Neuromyelitis optica: Evaluation of 871 attacks and 1153 treatment courses

Objective: Neuromyelitis optica (NMO) attacks are often severe, difficult to treat, and leave residual deficits. Here, we analyzed the frequency, sequence, and efficacy of therapies used for NMO attacks.

Methods: Retrospective review of patient records to assess demographic/diagnostic data, attack characteristics, therapies, and the short-term remission status (complete, CR; partial, PR; no remission, NR). Inclusion criteria were NMO according to Wingerchuk’s 2006 criteria or aquaporin-4 antibody-positive NMO spectrum disorder (NMOSD). Remission status was analyzed with generalized estimating equations (GEE), a patient-based statistical approach.

Results: 871 attacks in 185 patients (142 NMO/43 NMOSD, 82% female) were analyzed. The 1153 treatment courses comprised high-dose intravenous steroids (HD-S, n=810), plasma exchange (PE, n=192), immunoadsorption (IA, n=38), other (n=80), and unknown (n=33) therapies. The first treatment course led to CR in 19.1%, PR in 64.5%, and NR in 16.4% of attacks. Second, third, fourth, and fifth treatment courses were given in 28.2%, 7.1%, 1.4%, and 0.5% of attacks, respectively. This escalation of attack therapy significantly improved outcome (p<0.001, Bowker’s test). Remission rates were higher for isolated optic neuritis vs. isolated myelitis (p<0.001,), and for unilateral vs. bilateral optic neuritis (p=0.020). Isolated myelitis responded better to PE/IA than to HD-S as first treatment course (p=0.037). Predictors of CR in multivariate GEE analysis were age (OR=0.97; p=0.011), presence of myelitis (OR=0.38; p=0.002), CR from previous attack (OR=6.85; p<0.001), and first-line PE/IA vs. HD-S (OR=4.38; p=0.006).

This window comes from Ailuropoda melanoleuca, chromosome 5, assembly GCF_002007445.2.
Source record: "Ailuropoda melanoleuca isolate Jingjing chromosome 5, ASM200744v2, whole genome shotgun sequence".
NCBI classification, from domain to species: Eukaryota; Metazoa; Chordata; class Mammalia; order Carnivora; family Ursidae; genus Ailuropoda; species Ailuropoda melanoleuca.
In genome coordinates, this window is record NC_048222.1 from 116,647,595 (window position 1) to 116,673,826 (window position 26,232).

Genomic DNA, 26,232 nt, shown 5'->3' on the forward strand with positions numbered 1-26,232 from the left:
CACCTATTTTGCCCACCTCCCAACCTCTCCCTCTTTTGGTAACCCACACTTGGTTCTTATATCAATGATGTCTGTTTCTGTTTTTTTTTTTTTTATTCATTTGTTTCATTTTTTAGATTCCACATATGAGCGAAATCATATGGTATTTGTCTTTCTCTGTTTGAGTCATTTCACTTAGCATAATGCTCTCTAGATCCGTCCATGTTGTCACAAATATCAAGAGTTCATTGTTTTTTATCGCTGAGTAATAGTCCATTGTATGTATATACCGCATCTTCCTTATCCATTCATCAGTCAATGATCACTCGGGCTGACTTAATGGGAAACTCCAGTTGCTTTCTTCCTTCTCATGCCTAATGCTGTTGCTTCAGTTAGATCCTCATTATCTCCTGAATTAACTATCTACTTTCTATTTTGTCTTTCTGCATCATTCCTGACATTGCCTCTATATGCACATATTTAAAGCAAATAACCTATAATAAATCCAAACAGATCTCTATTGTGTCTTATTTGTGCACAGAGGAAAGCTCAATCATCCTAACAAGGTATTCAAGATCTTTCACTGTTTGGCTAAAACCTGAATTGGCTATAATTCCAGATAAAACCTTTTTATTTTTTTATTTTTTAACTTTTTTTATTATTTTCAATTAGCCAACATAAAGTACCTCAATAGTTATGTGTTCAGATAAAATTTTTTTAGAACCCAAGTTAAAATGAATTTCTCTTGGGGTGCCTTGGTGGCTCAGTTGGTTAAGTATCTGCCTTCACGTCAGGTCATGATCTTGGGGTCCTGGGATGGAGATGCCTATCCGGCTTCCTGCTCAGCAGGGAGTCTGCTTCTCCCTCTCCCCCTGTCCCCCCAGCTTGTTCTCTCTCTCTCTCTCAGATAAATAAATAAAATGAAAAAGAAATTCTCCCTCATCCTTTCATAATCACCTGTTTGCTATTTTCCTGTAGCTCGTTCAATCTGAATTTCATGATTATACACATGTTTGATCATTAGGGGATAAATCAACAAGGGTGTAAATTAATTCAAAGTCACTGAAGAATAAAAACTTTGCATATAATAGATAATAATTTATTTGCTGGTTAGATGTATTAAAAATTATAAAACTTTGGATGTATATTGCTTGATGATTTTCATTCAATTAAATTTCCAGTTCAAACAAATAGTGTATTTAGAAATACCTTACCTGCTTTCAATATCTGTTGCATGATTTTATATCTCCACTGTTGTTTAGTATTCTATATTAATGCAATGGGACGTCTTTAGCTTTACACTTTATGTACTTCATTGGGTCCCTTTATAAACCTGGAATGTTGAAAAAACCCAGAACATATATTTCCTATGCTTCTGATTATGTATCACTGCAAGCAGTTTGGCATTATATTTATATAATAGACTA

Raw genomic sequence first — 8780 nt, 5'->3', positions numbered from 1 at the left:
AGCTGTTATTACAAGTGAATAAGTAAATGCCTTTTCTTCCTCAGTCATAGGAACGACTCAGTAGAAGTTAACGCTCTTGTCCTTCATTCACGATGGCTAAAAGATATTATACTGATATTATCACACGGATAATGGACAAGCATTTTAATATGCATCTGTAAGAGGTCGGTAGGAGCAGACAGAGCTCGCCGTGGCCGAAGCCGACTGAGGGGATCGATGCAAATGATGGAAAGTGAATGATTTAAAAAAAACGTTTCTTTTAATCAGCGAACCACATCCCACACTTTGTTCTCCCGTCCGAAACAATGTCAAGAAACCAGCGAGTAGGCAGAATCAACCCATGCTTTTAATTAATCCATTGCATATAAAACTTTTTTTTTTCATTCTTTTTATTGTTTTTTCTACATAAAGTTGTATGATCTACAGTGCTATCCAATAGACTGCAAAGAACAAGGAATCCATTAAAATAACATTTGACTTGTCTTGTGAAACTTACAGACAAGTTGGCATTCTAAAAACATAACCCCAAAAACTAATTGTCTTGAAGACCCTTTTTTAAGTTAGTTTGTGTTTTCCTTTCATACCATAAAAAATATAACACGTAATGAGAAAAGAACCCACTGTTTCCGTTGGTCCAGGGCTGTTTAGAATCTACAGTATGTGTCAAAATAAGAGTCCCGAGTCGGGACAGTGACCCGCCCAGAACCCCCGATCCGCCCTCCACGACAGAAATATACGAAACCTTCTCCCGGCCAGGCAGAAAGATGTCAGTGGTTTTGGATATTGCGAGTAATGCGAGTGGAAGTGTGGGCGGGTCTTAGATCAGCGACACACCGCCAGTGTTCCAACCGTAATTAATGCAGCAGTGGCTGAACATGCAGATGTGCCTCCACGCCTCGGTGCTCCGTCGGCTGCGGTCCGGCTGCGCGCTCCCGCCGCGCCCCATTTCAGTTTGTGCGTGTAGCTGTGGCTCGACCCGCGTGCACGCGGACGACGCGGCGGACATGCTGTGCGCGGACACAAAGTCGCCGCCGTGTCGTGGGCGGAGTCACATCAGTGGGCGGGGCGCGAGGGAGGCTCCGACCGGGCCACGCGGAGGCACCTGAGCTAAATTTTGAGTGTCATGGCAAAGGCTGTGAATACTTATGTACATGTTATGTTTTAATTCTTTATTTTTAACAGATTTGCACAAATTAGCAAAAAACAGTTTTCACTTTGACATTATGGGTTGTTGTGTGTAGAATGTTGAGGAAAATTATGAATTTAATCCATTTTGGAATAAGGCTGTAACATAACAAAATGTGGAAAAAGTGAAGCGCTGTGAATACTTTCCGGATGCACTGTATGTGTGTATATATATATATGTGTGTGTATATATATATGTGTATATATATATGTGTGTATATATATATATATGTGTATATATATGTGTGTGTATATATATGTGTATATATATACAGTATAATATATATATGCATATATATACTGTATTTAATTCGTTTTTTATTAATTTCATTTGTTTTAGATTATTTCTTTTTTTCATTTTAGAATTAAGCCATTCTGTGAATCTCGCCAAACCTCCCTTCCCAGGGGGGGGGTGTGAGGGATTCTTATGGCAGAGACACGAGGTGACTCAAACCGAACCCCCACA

Interpretation: Particularly myelitis and bilateral ON have poor remission rates. Escalation of attack therapy improves outcome. PE/IA may increase recovery in isolated myelitis. This article is protected by copyright. All rights reserved.

via Annals of Neurology – Wiley Online Library.


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